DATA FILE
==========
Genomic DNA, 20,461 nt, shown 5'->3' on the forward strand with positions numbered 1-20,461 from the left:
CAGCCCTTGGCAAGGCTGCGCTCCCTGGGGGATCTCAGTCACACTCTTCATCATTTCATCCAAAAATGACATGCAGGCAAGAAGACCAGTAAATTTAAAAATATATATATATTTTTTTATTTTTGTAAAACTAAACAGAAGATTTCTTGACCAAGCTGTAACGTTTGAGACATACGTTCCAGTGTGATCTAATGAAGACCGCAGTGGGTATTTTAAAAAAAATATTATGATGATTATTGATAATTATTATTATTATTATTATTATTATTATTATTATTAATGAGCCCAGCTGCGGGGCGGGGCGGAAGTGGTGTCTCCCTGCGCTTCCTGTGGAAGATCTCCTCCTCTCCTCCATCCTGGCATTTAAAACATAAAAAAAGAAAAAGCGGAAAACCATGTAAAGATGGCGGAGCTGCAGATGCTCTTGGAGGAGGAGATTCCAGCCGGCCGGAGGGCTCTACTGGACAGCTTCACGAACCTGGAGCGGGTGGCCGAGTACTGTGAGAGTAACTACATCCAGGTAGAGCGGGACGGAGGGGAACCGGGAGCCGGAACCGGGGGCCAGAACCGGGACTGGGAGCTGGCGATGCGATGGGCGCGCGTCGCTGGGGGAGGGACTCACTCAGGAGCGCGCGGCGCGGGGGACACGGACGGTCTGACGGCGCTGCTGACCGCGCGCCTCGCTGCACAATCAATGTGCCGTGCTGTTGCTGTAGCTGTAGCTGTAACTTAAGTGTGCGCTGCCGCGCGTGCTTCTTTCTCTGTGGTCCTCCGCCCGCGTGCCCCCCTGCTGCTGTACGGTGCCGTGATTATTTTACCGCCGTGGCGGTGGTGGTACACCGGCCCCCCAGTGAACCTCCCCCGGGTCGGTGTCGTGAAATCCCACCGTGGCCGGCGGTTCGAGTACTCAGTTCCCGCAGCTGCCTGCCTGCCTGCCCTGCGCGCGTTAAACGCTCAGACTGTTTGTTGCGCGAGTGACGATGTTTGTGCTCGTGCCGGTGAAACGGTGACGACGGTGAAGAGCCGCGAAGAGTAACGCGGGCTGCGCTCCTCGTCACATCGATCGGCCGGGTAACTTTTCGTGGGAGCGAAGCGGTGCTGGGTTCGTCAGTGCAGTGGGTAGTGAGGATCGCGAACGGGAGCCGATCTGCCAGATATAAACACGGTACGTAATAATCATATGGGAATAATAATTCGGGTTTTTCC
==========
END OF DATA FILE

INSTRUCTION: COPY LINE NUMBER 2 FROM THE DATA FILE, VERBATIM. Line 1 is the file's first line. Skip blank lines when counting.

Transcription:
CAGCCCTTGGCAAGGCTGCGCTCCCTGGGGGATCTCAGTCACACTCTTCATCATTTCATCCAAAAATGACATGCAGGCAAGAAGACCAGTAAATTTAAAAATATATATATATTTTTTTATTTTTGTAAAACTAAACAGAAGATTTCTTGACCAAGCTGTAACGTTTGAGACATACGTTCCAGTGTGATCTAATGAAGACCGCAGTGGGTATTTTAAAAAAAATATTATGATGATTATTGATAATTATTATTATTATTATTATTATTATTATTATTATTAATGAGCCCAGCTGCGGGGCGGGGCGGAAGTGGTGTCTCCCTGCGCTTCCTGTGGAAGATCTCCTCCTCTCCTCCATCCTGGCATTTAAAACATAAAAAAAGAAAAAGCGGAAAACCATGTAAAGATGGCGGAGCTGCAGATGCTCTTGGAGGAGGAGATTCCAGCCGGCCGGAGGGCTCTACTGGACAGCTTCACGAACCTGGAGCGGGTGGCCGAGTACTGTGAGAGTAACTACATCCAGGTAGAGCGGGACGGAGGGGAACCGGGAGCCGGAACCGGGGGCCAGAACCGGGACTGGGAGCTGGCGATGCGATGGGCGCGCGTCGCTGGGGGAGGGACTCACTCAGGAGCGCGCGGCGCGGGGGACACGGACGGTCTGACGGCGCTGCTGACCGCGCGCCTCGCTGCACAATCAATGTGCCGTGCTGTTGCTGTAGCTGTAGCTGTAACTTAAGTGTGCGCTGCCGCGCGTGCTTCTTTCTCTGTGGTCCTCCGCCCGCGTGCCCCCCTGCTGCTGTACGGTGCCGTGATTATTTTACCGCCGTGGCGGTGGTGGTACACCGGCCCCCCAGTGAACCTCCCCCGGGTCGGTGTCGTGAAATCCCACCGTGGCCGGCGGTTCGAGTACTCAGTTCCCGCAGCTGCCTGCCTGCCTGCCCTGCGCGCGTTAAACGCTCAGACTGTTTGTTGCGCGAGTGACGATGTTTGTGCTCGTGCCGGTGAAACGGTGACGACGGTGAAGAGCCGCGAAGAGTAACGCGGGCTGCGCTCCTCGTCACATCGATCGGCCGGGTAACTTTTCGTGGGAGCGAAGCGGTGCTGGGTTCGTCAGTGCAGTGGGTAGTGAGGATCGCGAACGGGAGCCGATCTGCCAGATATAAACACGGTACGTAATAATCATATGGGAATAATAATTCGGGTTTTTCC